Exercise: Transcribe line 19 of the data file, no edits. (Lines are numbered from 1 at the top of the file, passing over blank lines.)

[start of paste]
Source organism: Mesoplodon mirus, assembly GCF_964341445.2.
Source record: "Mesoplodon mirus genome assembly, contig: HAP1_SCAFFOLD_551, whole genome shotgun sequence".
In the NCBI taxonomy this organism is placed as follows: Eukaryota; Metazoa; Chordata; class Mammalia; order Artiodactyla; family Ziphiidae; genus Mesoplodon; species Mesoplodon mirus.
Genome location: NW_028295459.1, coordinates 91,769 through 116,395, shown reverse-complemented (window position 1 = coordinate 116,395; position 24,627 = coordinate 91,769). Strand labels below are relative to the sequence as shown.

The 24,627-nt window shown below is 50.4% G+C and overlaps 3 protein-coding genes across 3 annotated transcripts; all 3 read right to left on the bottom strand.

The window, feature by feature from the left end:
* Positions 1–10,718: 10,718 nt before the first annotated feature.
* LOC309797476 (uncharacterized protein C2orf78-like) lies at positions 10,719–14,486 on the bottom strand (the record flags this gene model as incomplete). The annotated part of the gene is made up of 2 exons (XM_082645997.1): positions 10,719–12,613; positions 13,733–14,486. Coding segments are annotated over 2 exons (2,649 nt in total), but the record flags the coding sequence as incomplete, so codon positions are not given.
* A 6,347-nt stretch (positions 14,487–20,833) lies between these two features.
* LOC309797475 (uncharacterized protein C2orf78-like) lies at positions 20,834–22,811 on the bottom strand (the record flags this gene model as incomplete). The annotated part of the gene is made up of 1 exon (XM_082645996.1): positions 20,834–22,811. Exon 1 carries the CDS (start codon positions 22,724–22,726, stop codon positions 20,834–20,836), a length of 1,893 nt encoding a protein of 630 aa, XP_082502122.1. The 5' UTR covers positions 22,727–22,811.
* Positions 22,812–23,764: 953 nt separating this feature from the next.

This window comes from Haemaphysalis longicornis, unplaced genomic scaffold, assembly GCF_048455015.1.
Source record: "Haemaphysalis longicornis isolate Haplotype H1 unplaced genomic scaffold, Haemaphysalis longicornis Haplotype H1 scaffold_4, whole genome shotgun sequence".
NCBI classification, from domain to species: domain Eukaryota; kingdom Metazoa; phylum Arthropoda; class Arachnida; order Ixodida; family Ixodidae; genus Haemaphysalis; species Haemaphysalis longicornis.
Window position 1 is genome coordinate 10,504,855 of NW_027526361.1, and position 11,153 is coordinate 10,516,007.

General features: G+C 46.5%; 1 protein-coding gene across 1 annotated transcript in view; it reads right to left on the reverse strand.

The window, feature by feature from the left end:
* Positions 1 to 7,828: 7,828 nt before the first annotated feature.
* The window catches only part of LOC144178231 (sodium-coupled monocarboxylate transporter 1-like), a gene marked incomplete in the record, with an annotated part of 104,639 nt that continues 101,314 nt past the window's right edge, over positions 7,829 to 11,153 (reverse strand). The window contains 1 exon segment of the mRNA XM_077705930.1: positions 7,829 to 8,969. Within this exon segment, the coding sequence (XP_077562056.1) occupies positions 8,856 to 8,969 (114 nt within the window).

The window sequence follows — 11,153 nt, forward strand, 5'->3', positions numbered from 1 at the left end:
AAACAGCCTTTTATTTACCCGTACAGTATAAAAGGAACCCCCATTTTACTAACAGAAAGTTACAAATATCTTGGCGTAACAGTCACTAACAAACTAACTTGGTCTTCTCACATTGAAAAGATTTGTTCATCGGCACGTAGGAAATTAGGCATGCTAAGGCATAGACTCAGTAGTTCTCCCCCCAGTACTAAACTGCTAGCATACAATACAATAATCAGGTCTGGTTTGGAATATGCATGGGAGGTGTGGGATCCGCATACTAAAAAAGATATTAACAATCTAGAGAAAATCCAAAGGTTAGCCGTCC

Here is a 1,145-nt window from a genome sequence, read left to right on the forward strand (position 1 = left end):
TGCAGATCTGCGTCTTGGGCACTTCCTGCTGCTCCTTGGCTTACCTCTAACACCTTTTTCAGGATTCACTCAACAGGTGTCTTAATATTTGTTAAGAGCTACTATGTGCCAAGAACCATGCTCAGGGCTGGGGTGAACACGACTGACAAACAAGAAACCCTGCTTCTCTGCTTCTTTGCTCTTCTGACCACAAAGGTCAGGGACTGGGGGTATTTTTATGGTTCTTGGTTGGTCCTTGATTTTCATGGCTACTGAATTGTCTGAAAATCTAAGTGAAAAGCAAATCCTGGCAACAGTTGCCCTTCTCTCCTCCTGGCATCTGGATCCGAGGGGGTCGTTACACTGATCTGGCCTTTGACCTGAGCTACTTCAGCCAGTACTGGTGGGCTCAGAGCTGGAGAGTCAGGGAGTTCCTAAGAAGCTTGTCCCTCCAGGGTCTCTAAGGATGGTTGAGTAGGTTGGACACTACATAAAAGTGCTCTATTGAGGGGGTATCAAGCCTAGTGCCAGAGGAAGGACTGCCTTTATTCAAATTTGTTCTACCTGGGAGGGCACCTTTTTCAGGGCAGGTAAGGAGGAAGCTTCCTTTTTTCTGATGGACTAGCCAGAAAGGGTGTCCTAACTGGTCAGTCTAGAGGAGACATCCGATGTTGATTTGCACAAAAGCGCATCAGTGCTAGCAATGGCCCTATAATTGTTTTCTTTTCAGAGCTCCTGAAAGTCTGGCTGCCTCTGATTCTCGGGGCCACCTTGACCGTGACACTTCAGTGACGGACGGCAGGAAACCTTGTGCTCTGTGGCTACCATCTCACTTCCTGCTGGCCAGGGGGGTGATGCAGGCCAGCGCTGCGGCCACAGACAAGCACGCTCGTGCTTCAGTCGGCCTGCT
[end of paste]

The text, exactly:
* The window catches only part of LOC144178231 (sodium-coupled monocarboxylate transporter 1-like), a gene marked incomplete in the record, with an annotated part of 104,639 nt that continues 101,314 nt past the window's right edge, over positions 7,829 to 11,153 (reverse strand). The window contains 1 exon segment of the mRNA XM_077705930.1: positions 7,829 to 8,969. Within this exon segment, the coding sequence (XP_077562056.1) occupies positions 8,856 to 8,969 (114 nt within the window).